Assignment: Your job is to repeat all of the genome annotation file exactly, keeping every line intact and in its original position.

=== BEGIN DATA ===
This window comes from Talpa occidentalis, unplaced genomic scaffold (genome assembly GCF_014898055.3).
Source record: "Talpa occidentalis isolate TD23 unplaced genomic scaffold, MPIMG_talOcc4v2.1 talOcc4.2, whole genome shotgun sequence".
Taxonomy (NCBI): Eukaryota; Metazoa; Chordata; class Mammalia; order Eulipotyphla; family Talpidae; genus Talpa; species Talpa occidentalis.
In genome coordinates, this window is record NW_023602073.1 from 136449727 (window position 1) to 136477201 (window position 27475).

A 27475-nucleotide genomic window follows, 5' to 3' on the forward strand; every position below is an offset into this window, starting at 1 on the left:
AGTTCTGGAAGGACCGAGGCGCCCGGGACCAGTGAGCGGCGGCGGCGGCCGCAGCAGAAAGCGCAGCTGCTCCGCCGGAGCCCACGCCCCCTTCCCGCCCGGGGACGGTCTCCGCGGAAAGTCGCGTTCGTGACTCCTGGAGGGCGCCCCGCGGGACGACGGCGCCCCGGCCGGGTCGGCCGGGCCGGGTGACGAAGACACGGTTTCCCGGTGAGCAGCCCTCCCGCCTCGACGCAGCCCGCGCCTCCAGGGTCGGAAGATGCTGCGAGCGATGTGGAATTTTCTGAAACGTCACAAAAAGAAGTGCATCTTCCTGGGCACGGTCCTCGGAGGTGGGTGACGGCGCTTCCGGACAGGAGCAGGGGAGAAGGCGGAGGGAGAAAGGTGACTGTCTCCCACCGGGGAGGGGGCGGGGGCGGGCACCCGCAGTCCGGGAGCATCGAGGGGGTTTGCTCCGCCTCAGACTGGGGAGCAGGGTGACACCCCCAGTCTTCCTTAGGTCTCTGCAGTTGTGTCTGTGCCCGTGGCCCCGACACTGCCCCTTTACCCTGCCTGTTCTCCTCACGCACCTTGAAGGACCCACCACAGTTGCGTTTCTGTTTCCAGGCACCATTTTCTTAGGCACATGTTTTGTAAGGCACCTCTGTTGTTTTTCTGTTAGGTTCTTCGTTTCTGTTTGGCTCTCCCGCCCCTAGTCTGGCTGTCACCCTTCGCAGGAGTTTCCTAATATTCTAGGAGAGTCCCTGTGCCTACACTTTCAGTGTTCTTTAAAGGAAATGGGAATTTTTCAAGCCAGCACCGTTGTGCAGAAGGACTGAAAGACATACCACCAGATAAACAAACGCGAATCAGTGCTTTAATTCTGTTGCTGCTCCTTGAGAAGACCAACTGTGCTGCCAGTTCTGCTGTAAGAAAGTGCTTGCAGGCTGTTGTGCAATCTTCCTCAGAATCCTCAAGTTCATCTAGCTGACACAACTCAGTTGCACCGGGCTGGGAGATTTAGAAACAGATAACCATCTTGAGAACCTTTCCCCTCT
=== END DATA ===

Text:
This window comes from Talpa occidentalis, unplaced genomic scaffold (genome assembly GCF_014898055.3).
Source record: "Talpa occidentalis isolate TD23 unplaced genomic scaffold, MPIMG_talOcc4v2.1 talOcc4.2, whole genome shotgun sequence".
Taxonomy (NCBI): Eukaryota; Metazoa; Chordata; class Mammalia; order Eulipotyphla; family Talpidae; genus Talpa; species Talpa occidentalis.
In genome coordinates, this window is record NW_023602073.1 from 136449727 (window position 1) to 136477201 (window position 27475).

A 27475-nucleotide genomic window follows, 5' to 3' on the forward strand; every position below is an offset into this window, starting at 1 on the left:
AGTTCTGGAAGGACCGAGGCGCCCGGGACCAGTGAGCGGCGGCGGCGGCCGCAGCAGAAAGCGCAGCTGCTCCGCCGGAGCCCACGCCCCCTTCCCGCCCGGGGACGGTCTCCGCGGAAAGTCGCGTTCGTGACTCCTGGAGGGCGCCCCGCGGGACGACGGCGCCCCGGCCGGGTCGGCCGGGCCGGGTGACGAAGACACGGTTTCCCGGTGAGCAGCCCTCCCGCCTCGACGCAGCCCGCGCCTCCAGGGTCGGAAGATGCTGCGAGCGATGTGGAATTTTCTGAAACGTCACAAAAAGAAGTGCATCTTCCTGGGCACGGTCCTCGGAGGTGGGTGACGGCGCTTCCGGACAGGAGCAGGGGAGAAGGCGGAGGGAGAAAGGTGACTGTCTCCCACCGGGGAGGGGGCGGGGGCGGGCACCCGCAGTCCGGGAGCATCGAGGGGGTTTGCTCCGCCTCAGACTGGGGAGCAGGGTGACACCCCCAGTCTTCCTTAGGTCTCTGCAGTTGTGTCTGTGCCCGTGGCCCCGACACTGCCCCTTTACCCTGCCTGTTCTCCTCACGCACCTTGAAGGACCCACCACAGTTGCGTTTCTGTTTCCAGGCACCATTTTCTTAGGCACATGTTTTGTAAGGCACCTCTGTTGTTTTTCTGTTAGGTTCTTCGTTTCTGTTTGGCTCTCCCGCCCCTAGTCTGGCTGTCACCCTTCGCAGGAGTTTCCTAATATTCTAGGAGAGTCCCTGTGCCTACACTTTCAGTGTTCTTTAAAGGAAATGGGAATTTTTCAAGCCAGCACCGTTGTGCAGAAGGACTGAAAGACATACCACCAGATAAACAAACGCGAATCAGTGCTTTAATTCTGTTGCTGCTCCTTGAGAAGACCAACTGTGCTGCCAGTTCTGCTGTAAGAAAGTGCTTGCAGGCTGTTGTGCAATCTTCCTCAGAATCCTCAAGTTCATCTAGCTGACACAACTCAGTTGCACCGGGCTGGGAGATTTAGAAACAGATAACCATCTTGAGAACCTTTCCCCTCT